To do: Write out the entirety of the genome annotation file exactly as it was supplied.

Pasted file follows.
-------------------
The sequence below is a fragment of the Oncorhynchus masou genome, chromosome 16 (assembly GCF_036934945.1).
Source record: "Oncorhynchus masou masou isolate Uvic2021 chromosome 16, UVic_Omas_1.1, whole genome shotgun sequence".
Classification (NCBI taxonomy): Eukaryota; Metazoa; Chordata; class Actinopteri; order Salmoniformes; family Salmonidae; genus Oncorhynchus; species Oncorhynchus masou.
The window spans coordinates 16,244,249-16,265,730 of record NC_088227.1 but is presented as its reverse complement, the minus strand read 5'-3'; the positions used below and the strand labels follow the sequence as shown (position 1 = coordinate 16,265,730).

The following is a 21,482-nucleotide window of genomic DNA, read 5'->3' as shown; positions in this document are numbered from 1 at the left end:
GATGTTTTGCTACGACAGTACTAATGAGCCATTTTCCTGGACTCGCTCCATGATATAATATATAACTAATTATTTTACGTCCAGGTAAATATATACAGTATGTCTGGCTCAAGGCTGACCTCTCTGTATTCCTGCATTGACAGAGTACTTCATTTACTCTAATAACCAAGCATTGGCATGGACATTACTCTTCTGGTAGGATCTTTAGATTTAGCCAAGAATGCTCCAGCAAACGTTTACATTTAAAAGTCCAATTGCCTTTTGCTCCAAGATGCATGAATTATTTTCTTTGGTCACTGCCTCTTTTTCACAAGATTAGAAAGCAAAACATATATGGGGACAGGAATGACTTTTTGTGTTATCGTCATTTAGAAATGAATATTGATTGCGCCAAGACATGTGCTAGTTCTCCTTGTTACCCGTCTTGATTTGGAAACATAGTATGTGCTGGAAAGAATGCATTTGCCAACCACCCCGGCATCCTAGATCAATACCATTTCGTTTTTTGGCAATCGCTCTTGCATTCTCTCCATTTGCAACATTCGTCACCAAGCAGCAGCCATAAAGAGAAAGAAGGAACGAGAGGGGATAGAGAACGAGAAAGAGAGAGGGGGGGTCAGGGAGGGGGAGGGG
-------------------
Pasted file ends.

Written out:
The sequence below is a fragment of the Oncorhynchus masou genome, chromosome 16 (assembly GCF_036934945.1).
Source record: "Oncorhynchus masou masou isolate Uvic2021 chromosome 16, UVic_Omas_1.1, whole genome shotgun sequence".
Classification (NCBI taxonomy): Eukaryota; Metazoa; Chordata; class Actinopteri; order Salmoniformes; family Salmonidae; genus Oncorhynchus; species Oncorhynchus masou.
The window spans coordinates 16,244,249-16,265,730 of record NC_088227.1 but is presented as its reverse complement, the minus strand read 5'-3'; the positions used below and the strand labels follow the sequence as shown (position 1 = coordinate 16,265,730).

The following is a 21,482-nucleotide window of genomic DNA, read 5'->3' as shown; positions in this document are numbered from 1 at the left end:
GATGTTTTGCTACGACAGTACTAATGAGCCATTTTCCTGGACTCGCTCCATGATATAATATATAACTAATTATTTTACGTCCAGGTAAATATATACAGTATGTCTGGCTCAAGGCTGACCTCTCTGTATTCCTGCATTGACAGAGTACTTCATTTACTCTAATAACCAAGCATTGGCATGGACATTACTCTTCTGGTAGGATCTTTAGATTTAGCCAAGAATGCTCCAGCAAACGTTTACATTTAAAAGTCCAATTGCCTTTTGCTCCAAGATGCATGAATTATTTTCTTTGGTCACTGCCTCTTTTTCACAAGATTAGAAAGCAAAACATATATGGGGACAGGAATGACTTTTTGTGTTATCGTCATTTAGAAATGAATATTGATTGCGCCAAGACATGTGCTAGTTCTCCTTGTTACCCGTCTTGATTTGGAAACATAGTATGTGCTGGAAAGAATGCATTTGCCAACCACCCCGGCATCCTAGATCAATACCATTTCGTTTTTTGGCAATCGCTCTTGCATTCTCTCCATTTGCAACATTCGTCACCAAGCAGCAGCCATAAAGAGAAAGAAGGAACGAGAGGGGATAGAGAACGAGAAAGAGAGAGGGGGGGTCAGGGAGGGGGAGGGG